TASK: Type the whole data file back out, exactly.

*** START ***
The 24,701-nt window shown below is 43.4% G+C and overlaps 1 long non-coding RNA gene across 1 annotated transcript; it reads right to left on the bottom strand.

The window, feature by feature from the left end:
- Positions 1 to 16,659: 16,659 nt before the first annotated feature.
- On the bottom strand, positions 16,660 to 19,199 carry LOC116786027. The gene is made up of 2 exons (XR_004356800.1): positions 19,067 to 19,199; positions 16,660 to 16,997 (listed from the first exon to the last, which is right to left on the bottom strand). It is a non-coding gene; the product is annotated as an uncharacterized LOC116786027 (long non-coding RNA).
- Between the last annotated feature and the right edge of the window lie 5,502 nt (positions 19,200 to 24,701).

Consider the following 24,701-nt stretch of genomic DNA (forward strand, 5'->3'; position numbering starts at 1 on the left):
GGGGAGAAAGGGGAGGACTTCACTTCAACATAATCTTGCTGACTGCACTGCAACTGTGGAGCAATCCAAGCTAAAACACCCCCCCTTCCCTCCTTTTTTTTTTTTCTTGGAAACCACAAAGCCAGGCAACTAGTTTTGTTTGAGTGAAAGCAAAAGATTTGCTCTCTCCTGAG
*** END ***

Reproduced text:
The 24,701-nt window shown below is 43.4% G+C and overlaps 1 long non-coding RNA gene across 1 annotated transcript; it reads right to left on the bottom strand.

The window, feature by feature from the left end:
- Positions 1 to 16,659: 16,659 nt before the first annotated feature.
- On the bottom strand, positions 16,660 to 19,199 carry LOC116786027. The gene is made up of 2 exons (XR_004356800.1): positions 19,067 to 19,199; positions 16,660 to 16,997 (listed from the first exon to the last, which is right to left on the bottom strand). It is a non-coding gene; the product is annotated as an uncharacterized LOC116786027 (long non-coding RNA).
- Between the last annotated feature and the right edge of the window lie 5,502 nt (positions 19,200 to 24,701).

Consider the following 24,701-nt stretch of genomic DNA (forward strand, 5'->3'; position numbering starts at 1 on the left):
GGGGAGAAAGGGGAGGACTTCACTTCAACATAATCTTGCTGACTGCACTGCAACTGTGGAGCAATCCAAGCTAAAACACCCCCCCTTCCCTCCTTTTTTTTTTTTCTTGGAAACCACAAAGCCAGGCAACTAGTTTTGTTTGAGTGAAAGCAAAAGATTTGCTCTCTCCTGAG